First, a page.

Dangerous: articles

Rebel land of new series Dangerous

A tattooed young hand rams the gear lever into first, wheels spin and the car slams through a supermarket's front window - alarms sound instantly.

A chain hooked onto the towbar of a panel van wraps around a free standing ATM, the driver accelerates and within 30 seconds the criminal mission is accomplished.

This is the world of fast cars, ram-raids and underworld dealings - the rebel land of television series Dangerous.

Joining seasoned actors Joel Edgerton and Brooke Satchwell are new kids on the block, Paul Pantano, Nicole Da Silva and Vico Thai, in their first regular roles in an Australian drama.

From the creator of multi-award winning drama Love My Way, the pay television program brings explosive action to the screen - a tale of forbidden love set against the culturally diverse backgrounds of western suburbs street crime and the affluence of Sydney's eastern suburbs.

Satchwell stars as Donna, an ambitious young girl, from the power side of Sydney who hooks up with Dean, played by Khan Chittenden, a flamboyant young criminal and head of his own street gang - comprising Joe (Pantano), Riz (Thai) and the gutsy EC (Da Silva).

Watching over Donna is cynical detective Mark Field (Edgerton), who runs the task force hell bent on busting the gang. While for most actors working on Dangerous the script is intense and revealing, for Thai it resembles his life growing up.

For Thai, of Asian decent and who was raised in Bankstown where the program is filmed, these scenes are all too familiar. "As a kid you really had to be tough in this area, if you weren't tough or didn't look tough you would be picked on," the 25-year-old told AAP.

"You had to keep your tough face on. Doing this has been a crazy experience for me, I grow up in the this area and knew that so many stories needed to be told. In society people ignore what's going on in the suburbs and concentrate on the happy side of life, rather than the real struggle for survival in these areas."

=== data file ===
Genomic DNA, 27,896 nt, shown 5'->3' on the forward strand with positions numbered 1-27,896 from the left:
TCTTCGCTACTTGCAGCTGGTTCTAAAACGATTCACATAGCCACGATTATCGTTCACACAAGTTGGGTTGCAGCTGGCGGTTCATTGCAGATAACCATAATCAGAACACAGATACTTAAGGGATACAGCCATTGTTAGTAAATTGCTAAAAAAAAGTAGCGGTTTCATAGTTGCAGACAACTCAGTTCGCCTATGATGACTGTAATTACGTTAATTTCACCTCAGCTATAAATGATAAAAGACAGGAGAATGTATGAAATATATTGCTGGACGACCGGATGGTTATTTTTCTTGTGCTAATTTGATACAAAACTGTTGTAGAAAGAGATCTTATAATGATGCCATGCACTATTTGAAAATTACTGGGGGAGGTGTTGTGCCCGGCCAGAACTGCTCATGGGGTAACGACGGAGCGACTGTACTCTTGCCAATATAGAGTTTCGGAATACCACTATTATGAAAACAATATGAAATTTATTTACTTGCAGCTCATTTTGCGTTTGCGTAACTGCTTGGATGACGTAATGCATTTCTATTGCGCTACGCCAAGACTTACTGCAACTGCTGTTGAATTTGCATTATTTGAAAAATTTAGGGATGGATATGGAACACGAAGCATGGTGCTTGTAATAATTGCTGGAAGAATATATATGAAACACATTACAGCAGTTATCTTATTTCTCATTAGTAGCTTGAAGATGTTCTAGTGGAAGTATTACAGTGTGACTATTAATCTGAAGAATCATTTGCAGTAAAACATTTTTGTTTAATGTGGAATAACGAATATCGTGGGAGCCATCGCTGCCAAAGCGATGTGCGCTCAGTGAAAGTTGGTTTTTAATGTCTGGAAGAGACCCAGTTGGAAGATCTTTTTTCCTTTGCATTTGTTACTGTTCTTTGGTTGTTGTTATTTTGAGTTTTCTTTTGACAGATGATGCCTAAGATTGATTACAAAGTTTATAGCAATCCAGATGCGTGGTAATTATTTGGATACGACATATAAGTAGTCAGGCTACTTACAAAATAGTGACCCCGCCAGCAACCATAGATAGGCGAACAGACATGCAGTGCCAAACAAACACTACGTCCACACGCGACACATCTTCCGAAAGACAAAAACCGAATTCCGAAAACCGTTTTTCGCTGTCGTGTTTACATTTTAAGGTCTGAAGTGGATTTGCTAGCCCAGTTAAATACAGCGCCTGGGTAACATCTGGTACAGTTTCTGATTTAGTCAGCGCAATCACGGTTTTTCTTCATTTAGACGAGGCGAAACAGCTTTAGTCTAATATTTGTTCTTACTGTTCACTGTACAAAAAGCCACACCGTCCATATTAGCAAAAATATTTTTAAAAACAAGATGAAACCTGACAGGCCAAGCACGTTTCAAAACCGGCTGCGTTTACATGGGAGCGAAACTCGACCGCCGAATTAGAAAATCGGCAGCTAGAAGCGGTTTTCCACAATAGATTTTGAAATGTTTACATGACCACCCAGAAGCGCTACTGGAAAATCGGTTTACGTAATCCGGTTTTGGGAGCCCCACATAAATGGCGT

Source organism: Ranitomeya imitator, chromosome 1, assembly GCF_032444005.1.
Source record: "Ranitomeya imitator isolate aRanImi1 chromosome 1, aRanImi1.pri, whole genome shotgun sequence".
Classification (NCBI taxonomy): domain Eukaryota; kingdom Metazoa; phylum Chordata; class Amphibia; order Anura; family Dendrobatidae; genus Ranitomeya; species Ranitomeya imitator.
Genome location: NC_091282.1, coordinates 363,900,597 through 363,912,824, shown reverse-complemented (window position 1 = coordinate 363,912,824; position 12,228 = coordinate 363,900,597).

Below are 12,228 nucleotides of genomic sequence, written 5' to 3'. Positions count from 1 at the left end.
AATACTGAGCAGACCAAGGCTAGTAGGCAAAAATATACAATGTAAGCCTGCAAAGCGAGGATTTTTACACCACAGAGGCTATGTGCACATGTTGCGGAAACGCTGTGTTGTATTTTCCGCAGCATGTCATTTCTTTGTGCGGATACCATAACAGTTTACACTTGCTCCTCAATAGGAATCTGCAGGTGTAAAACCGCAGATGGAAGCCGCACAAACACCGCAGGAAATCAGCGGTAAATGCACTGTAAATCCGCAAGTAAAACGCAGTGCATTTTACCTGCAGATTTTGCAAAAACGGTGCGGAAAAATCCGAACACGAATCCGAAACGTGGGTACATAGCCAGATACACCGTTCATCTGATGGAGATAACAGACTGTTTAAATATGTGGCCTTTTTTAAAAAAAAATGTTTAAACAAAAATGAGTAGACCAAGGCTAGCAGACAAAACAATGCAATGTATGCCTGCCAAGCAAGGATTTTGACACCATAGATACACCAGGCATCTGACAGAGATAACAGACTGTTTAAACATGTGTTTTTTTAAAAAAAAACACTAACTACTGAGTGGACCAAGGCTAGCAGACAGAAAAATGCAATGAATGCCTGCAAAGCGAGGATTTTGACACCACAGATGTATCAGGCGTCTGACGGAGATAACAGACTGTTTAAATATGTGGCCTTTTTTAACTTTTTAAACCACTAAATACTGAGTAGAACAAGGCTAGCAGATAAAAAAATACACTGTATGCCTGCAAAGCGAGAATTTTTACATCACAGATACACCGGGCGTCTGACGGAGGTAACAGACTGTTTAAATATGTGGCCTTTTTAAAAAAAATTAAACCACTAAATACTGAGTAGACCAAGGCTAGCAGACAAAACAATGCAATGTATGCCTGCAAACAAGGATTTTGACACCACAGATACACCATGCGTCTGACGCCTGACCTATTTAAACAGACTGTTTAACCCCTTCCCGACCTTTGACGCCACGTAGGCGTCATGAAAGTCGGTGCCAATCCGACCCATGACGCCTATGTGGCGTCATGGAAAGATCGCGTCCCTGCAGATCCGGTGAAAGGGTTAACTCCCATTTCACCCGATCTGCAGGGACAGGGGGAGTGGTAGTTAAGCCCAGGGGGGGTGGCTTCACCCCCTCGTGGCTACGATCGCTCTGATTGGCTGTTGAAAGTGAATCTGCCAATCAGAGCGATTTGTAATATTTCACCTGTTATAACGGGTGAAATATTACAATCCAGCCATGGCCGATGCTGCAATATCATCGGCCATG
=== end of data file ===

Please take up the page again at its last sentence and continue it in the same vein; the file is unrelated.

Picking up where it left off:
Acting has long been part of Thai's life, however Dangerous is his first major television role and his biggest challenge was portraying Riz with authenticity.

"Being so familiar with the area, it's not a hard task to bring the character out, but it's hard in a sense where you don't want to corrupt the character," he said.

"You want to bring the authenticity and the realness for viewers to decide for themselves how hard it is out there."

With most scenes filmed during the night, the cast and crew endured 12 hour days, sometimes beginning at 2am.

Da Silva, who up until Dangerous had enjoyed a six month stint on hospital drama All Saints, says she relished playing the only female member of the gang.

"I have never played a character like this, it's completely new," the 25-year-old said. "It's not often you get a role at 25 that is playing a 19-year-old, that has the strength and street cred (credibility) of EC. But a lot of the time you are pegged into these roles, because you are either pretty or you don't work.

"But this is awesome, because that side of things doesn't matter. To be in a gang with a group of boys that have instant respect ... it's been great."

The rising star has overcome a lot of hurdles during filming, including learning to drive a manual like a sleek car enthusiast, instead of bunny-hopping into a ram-raid.

Coping with highly emotional scenes has also been testing. "I did a big emotional scene the other day and just sustaining it and finding the reality in that was quite harrowing," Da Silva admits.

"You are completely drained, absolutely wasted, and just ready to curl up into a ball and go to bed and nurture yourself somehow. Your body doesn't know any different, it thinks something is wrong because you are really upset, when in reality you are just acting it. You are literally seeking out cuddles, hugs and general support from people because you feel empty and a bit weak after a scene like that."

The core of the script is the bond the gang share and the actors agree portraying their friendship wasn't hard.

"In the script the gang have been together since they were seven, so 12 years," said 24-year-old Pantano.

"When we first met we all clicked, so we didn't have to work too hard on that. Before we started shooting in rehearsals we worked on it and now we all hang out after work and stuff. Becoming friends is something that just happened, which is great."

An actor since he was eight, Pantano has featured in TV programs including ABC's Wildside and won the young actors category at the 1998 Australian Film Institute (AFI) Awards for police drama Water Rats.

His other TV credits include Stingers and All Saints.

"The last few years have been really quiet for me, so I have another job selling and brewing coffee," he said.

"It's hard not doing what you want to do because acting is my passion. But good roles aren't easy to come by - and when they do you just hope and pray you get them.

"Thankfully my prayers have been answered."

Dangerous premieres on Foxtel's entertainment channel FOX8 on January 16 at 8.30pm (AEDT).

December 22, 2006